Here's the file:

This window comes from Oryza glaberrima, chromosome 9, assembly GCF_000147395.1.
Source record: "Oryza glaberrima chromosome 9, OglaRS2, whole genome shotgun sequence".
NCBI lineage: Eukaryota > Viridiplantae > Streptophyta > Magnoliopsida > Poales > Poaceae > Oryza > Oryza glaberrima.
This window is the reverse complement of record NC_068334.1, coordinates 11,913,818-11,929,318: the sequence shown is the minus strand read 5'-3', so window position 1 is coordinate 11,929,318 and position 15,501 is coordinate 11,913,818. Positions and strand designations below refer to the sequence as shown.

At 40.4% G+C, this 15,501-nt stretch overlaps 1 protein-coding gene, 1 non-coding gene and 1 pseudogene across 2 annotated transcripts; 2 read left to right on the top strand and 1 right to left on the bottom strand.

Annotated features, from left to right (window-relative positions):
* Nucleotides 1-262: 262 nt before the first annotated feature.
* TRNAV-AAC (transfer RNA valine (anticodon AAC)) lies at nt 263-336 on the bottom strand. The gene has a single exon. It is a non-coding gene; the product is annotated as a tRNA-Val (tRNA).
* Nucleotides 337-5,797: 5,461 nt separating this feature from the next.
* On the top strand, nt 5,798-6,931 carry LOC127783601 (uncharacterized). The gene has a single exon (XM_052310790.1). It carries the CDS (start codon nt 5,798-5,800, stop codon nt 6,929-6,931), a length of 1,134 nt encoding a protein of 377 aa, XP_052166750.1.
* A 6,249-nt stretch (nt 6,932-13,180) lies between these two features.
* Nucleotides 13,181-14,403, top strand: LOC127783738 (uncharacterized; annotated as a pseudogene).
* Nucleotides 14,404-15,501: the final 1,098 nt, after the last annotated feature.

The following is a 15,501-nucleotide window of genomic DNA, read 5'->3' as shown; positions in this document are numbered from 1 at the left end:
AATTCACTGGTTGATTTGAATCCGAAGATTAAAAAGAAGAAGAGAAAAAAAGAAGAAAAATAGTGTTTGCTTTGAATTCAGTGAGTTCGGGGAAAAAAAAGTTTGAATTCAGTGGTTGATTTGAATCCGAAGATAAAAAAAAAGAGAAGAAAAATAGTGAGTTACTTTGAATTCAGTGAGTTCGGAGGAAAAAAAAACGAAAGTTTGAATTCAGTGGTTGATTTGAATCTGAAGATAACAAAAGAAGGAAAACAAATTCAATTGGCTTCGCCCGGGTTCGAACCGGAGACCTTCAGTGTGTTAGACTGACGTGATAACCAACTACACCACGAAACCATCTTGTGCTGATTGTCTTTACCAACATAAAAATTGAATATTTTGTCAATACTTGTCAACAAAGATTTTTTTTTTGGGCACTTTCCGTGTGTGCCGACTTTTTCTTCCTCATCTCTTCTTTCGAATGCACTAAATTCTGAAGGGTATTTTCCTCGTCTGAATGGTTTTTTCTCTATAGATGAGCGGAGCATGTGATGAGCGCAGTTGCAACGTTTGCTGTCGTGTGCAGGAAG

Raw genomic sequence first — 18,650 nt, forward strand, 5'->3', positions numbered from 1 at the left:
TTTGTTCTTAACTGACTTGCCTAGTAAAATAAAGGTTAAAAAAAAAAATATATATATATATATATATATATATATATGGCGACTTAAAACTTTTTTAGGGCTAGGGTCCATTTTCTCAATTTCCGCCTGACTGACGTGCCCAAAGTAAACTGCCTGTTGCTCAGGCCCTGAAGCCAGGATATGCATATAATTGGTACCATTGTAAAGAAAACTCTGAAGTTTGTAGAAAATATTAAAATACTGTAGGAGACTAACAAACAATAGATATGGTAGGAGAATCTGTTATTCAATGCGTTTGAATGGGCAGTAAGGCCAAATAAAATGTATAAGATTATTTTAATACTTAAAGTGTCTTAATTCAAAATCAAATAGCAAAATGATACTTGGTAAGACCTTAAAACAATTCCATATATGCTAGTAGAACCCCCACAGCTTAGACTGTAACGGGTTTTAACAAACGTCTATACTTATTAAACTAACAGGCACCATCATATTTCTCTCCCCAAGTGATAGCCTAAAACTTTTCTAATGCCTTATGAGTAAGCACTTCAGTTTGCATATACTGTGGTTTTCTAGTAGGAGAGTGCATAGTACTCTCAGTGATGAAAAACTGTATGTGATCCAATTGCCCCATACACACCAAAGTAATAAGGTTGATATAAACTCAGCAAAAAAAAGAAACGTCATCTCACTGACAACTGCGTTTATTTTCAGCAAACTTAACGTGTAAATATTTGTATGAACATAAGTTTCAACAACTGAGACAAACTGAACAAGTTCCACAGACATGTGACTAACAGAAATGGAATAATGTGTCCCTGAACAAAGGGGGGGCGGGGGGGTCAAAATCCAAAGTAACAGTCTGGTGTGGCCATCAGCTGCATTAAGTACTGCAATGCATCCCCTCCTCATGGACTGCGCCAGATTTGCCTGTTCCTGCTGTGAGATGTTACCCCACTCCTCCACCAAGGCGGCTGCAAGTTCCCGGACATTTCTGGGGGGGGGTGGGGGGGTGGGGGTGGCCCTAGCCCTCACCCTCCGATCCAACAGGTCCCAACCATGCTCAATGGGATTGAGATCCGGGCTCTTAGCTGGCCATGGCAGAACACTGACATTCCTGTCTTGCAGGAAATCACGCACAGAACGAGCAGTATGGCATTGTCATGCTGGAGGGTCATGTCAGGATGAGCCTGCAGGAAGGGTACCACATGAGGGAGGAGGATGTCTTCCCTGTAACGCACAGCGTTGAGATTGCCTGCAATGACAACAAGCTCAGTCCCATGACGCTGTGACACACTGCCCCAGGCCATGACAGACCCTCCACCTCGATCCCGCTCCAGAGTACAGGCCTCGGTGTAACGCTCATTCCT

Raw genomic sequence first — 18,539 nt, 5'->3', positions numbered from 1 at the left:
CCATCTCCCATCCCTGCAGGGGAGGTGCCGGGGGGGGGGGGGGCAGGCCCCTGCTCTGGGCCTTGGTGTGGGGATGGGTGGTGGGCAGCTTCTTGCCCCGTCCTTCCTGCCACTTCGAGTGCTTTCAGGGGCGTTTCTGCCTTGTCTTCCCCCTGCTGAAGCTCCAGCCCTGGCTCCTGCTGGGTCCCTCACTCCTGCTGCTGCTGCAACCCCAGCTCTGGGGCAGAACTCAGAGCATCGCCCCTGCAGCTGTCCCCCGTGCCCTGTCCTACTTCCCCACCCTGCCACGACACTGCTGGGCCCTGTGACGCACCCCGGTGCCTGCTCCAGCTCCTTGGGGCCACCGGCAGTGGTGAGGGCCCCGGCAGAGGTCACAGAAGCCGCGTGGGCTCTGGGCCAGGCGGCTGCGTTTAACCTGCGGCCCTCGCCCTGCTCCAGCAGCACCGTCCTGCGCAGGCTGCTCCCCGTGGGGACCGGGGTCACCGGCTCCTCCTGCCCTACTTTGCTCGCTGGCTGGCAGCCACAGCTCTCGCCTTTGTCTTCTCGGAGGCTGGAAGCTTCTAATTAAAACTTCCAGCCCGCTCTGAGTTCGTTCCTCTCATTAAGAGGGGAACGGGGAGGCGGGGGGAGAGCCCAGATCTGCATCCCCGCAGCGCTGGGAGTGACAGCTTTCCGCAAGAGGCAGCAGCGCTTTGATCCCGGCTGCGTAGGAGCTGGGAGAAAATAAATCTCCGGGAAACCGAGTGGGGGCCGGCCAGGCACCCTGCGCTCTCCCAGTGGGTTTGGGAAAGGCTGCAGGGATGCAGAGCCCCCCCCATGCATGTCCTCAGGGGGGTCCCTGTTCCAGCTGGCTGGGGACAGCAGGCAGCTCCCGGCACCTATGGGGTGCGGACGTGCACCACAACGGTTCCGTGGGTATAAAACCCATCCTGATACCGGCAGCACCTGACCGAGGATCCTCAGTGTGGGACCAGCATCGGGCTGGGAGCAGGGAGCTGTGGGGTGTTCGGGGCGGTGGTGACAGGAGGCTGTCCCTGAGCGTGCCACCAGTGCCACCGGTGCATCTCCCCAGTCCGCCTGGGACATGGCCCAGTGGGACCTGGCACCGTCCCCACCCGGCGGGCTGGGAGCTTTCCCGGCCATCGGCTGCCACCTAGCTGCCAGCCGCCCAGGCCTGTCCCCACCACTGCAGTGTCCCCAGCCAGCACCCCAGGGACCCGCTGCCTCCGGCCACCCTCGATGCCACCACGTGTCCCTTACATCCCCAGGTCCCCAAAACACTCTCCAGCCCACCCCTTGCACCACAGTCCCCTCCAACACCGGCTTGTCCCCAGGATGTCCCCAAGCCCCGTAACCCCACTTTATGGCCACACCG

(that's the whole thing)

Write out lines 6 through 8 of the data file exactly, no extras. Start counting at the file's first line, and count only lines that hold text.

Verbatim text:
Annotated features, from left to right (window-relative positions):
* Nucleotides 1-262: 262 nt before the first annotated feature.
* TRNAV-AAC (transfer RNA valine (anticodon AAC)) lies at nt 263-336 on the bottom strand. The gene has a single exon. It is a non-coding gene; the product is annotated as a tRNA-Val (tRNA).